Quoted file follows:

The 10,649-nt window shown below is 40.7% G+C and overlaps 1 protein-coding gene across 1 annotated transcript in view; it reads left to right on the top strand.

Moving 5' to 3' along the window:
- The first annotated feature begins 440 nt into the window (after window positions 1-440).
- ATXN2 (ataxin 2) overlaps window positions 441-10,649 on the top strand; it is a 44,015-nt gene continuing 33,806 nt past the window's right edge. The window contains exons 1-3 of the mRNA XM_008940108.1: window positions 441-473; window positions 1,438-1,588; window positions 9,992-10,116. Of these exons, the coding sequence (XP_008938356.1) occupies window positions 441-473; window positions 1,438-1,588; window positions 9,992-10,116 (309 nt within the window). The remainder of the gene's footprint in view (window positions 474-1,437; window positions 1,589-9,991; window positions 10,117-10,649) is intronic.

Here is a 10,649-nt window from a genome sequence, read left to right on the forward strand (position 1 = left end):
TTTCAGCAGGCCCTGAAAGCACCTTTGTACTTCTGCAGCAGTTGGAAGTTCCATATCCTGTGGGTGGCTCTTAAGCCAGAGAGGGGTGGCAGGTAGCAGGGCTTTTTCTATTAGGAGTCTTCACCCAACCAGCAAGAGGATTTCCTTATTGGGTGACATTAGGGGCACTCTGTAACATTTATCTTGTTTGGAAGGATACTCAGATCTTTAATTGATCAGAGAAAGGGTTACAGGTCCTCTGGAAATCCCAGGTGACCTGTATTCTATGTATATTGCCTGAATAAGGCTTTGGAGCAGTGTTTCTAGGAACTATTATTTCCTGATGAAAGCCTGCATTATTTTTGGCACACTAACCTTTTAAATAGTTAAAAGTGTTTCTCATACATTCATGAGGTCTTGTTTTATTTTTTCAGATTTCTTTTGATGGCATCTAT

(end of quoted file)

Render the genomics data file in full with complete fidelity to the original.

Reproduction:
The 10,649-nt window shown below is 40.7% G+C and overlaps 1 protein-coding gene across 1 annotated transcript in view; it reads left to right on the top strand.

Moving 5' to 3' along the window:
- The first annotated feature begins 440 nt into the window (after window positions 1-440).
- ATXN2 (ataxin 2) overlaps window positions 441-10,649 on the top strand; it is a 44,015-nt gene continuing 33,806 nt past the window's right edge. The window contains exons 1-3 of the mRNA XM_008940108.1: window positions 441-473; window positions 1,438-1,588; window positions 9,992-10,116. Of these exons, the coding sequence (XP_008938356.1) occupies window positions 441-473; window positions 1,438-1,588; window positions 9,992-10,116 (309 nt within the window). The remainder of the gene's footprint in view (window positions 474-1,437; window positions 1,589-9,991; window positions 10,117-10,649) is intronic.

Here is a 10,649-nt window from a genome sequence, read left to right on the forward strand (position 1 = left end):
TTTCAGCAGGCCCTGAAAGCACCTTTGTACTTCTGCAGCAGTTGGAAGTTCCATATCCTGTGGGTGGCTCTTAAGCCAGAGAGGGGTGGCAGGTAGCAGGGCTTTTTCTATTAGGAGTCTTCACCCAACCAGCAAGAGGATTTCCTTATTGGGTGACATTAGGGGCACTCTGTAACATTTATCTTGTTTGGAAGGATACTCAGATCTTTAATTGATCAGAGAAAGGGTTACAGGTCCTCTGGAAATCCCAGGTGACCTGTATTCTATGTATATTGCCTGAATAAGGCTTTGGAGCAGTGTTTCTAGGAACTATTATTTCCTGATGAAAGCCTGCATTATTTTTGGCACACTAACCTTTTAAATAGTTAAAAGTGTTTCTCATACATTCATGAGGTCTTGTTTTATTTTTTCAGATTTCTTTTGATGGCATCTAT